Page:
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On 'Safer Internet Day,' the focus is on violence

Gabriel BorrudFebruary 10, 2015

Around the world on Tuesday, people are gathering to mark "Safer Internet Day," an initiative focused on making the web a safe place for kids. DW takes a look at one specific area of focus: the spread of violent content.

Masked man. (Photo: REUTERS TV/Files)
Image: Reuters

"Let's create a better internet together," is the motto of a worldwide initiative that has designated the second Tuesday in February "Safer Internet Day." It's part of global efforts to promote "safer and more responsible use of online technology and mobile phones, especially among children and young people across the world."

In essence, a "safer" Internet is a better Internet, and for the past 11 years the global initiative that now comprises 100 countries and a number of industry giants has dedicated itself to achieving that goal.

"One of the interesting things about 'Safer Internet Day' is the number of competing tech companies that are putting aside their differences for a day to focus on safety," said Larry Magid, co-director of non-profit site connectsafely.org, of a list of sponsors that includes Microsoft, Google, Facebook and Twitter , as well as a host of non-profits and advocacy groups.

The specific focus this year concerns the sharing of violent content online, in particular on social network platforms, and the main gathering in the United States will be held at Facebook headquarters in the heart of Silicon Valley. It comes amid widespread media attention to the online distribution of "Islamic State" (IS) beheading videos, and in response to that attention - as well as calls for Facebook to block such content - both Facebook and Twitter have made changes to their policy with regard to the posting and sharing of explicitly violent content.

Two teenage girls talking. (Photo: Sylvie Bouchard)
According to the CDC, the sight alone of violent content can have adverse effects on young peopleImage: Sylvie Bouchard - Fotolia.com

Facebook, Twitter tweak policy

In December, the social network behemoth with over 1.3 billion users announced it would blanket such violent videos with a warning screen - asking users if they "are sure they want to see this," and reminding them that "graphic videos can shock, offend and upset." For users under the age of 18, videos with the warning cover cannot be accessed.

Facebook has come under fire in the past for allowing the posting and sharing of explicit content, often rejecting calls for stricter guidelines by saying its users were in control of what appears on their profiles. Following the initial distribution of the IS videos this summer, however, those calls have grown louder - and not just for Facebook.

Likewise in December, Twitter announced it was "taking steps to simplify" the process of reporting online abuse.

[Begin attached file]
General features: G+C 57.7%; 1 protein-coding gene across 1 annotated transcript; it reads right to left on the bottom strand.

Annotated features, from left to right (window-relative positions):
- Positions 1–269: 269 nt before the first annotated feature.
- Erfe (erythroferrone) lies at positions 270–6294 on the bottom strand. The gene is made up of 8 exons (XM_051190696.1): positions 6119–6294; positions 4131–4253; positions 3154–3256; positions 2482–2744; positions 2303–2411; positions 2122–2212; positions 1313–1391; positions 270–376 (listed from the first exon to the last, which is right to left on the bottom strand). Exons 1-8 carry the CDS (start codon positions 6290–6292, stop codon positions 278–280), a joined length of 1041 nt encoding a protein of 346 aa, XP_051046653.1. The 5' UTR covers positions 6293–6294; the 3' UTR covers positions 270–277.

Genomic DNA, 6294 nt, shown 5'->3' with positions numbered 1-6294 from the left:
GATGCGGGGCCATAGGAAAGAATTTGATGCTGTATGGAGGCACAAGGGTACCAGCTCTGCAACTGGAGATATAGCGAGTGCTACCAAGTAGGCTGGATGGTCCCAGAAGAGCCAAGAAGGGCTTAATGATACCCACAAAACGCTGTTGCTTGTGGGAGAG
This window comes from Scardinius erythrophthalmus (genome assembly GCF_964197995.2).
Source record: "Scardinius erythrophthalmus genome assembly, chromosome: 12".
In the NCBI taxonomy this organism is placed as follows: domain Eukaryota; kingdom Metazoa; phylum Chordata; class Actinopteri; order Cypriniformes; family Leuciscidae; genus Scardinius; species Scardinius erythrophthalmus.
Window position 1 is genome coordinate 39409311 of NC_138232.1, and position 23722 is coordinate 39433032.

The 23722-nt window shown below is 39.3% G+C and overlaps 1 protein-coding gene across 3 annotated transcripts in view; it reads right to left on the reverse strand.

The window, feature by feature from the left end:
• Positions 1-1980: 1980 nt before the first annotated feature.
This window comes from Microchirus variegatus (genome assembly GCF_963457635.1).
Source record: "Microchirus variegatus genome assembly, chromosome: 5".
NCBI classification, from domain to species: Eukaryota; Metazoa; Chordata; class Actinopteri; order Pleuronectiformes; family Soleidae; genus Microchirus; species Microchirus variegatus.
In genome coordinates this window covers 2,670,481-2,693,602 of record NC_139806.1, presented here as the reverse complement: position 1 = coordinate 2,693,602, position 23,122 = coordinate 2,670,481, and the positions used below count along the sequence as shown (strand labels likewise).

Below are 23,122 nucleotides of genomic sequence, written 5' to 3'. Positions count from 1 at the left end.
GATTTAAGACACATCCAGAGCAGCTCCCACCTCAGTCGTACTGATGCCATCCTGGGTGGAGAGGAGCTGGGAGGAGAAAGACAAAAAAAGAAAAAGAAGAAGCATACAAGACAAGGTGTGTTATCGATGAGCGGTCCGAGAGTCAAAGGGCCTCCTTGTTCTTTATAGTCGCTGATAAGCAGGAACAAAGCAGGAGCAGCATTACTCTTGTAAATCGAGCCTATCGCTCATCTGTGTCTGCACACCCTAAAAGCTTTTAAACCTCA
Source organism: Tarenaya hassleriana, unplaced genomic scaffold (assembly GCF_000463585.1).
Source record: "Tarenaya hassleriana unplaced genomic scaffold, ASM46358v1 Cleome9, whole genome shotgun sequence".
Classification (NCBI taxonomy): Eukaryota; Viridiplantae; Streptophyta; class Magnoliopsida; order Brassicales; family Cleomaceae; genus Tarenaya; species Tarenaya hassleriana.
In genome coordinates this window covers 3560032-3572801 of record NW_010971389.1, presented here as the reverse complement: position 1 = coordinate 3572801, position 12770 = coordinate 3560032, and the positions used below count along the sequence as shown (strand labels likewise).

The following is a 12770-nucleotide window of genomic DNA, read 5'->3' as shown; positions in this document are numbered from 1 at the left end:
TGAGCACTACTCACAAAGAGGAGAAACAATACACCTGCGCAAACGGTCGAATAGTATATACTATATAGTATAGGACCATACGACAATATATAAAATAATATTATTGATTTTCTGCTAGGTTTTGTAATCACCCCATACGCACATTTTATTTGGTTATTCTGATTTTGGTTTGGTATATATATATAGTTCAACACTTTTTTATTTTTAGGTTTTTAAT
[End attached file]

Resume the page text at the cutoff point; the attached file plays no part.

"We're making it easier for users to flag Tweets for review," Shreyas Doshi, who oversees user safety at Twitter, said on his blog. "And to enable faster response times, we've made the first of several behind-the-scenes improvements to the tools and processes that help us review reported Tweets and accounts."

Though the technology to automatically block videos that are known to contain graphic images exists, both Facebook and Twitter have shown reticence to such installations. A Facebook statement said the technology was still unrefined, and that it wouldn't be able to differentiate, for instance, graphic content embedded within a serious article from that posted and shared to "glorify" violence.

The great majority of "content removal is reported to us by users on our site," said a spokesperson for Twitter, noting one particular exception.

"We use PhotoDNA to identify and report child sexual exploitation images," the statement read, saying the dissemination of violent content was on a different level.

Over-the-shoulder view of a computer screen. (Photo: EPA/DGP)
Automatic blocks - and international standards - exist for child pornographyImage: picture-alliance/dpa

A legal matter?

"Once a child has seen something, it can no longer be unseen," Will Gardner, chief executive of the UK charity Childnet International, told DW.

"The user is a like a moderator. He or she tells the platform about abuse or offensive content. This doesn't protect from accidental exposure, which is why we welcome the changes being made at Twitter and Facebook," said Gardner, who is incidentally on Facebook's advisory council.

Amid ever-louder calls by advocacy groups for social media platforms to ban violent content outright, however, the lack of any legal framework for such bans remains.

"For children, the Internet has become unavoidable," said Petra Grimm, a professor of media ethics at Stuttgart Media University. "We need laws that regulate its use when it comes to the dissemination of violent content."

Author of a comprehensive study on cyber violence, "Gewalt im Web 2.0" (Violence on the Web 2.0), Grimm has called for the establishment of international legal standards with regard to the "online dissemination of violent content and violence committed via the Internet," comparable to those already in place for the offense of child pornography.

"The Internet has no borders," Grimm concluded. "To combat the dissemination of violent content effectively, we need laws without borders."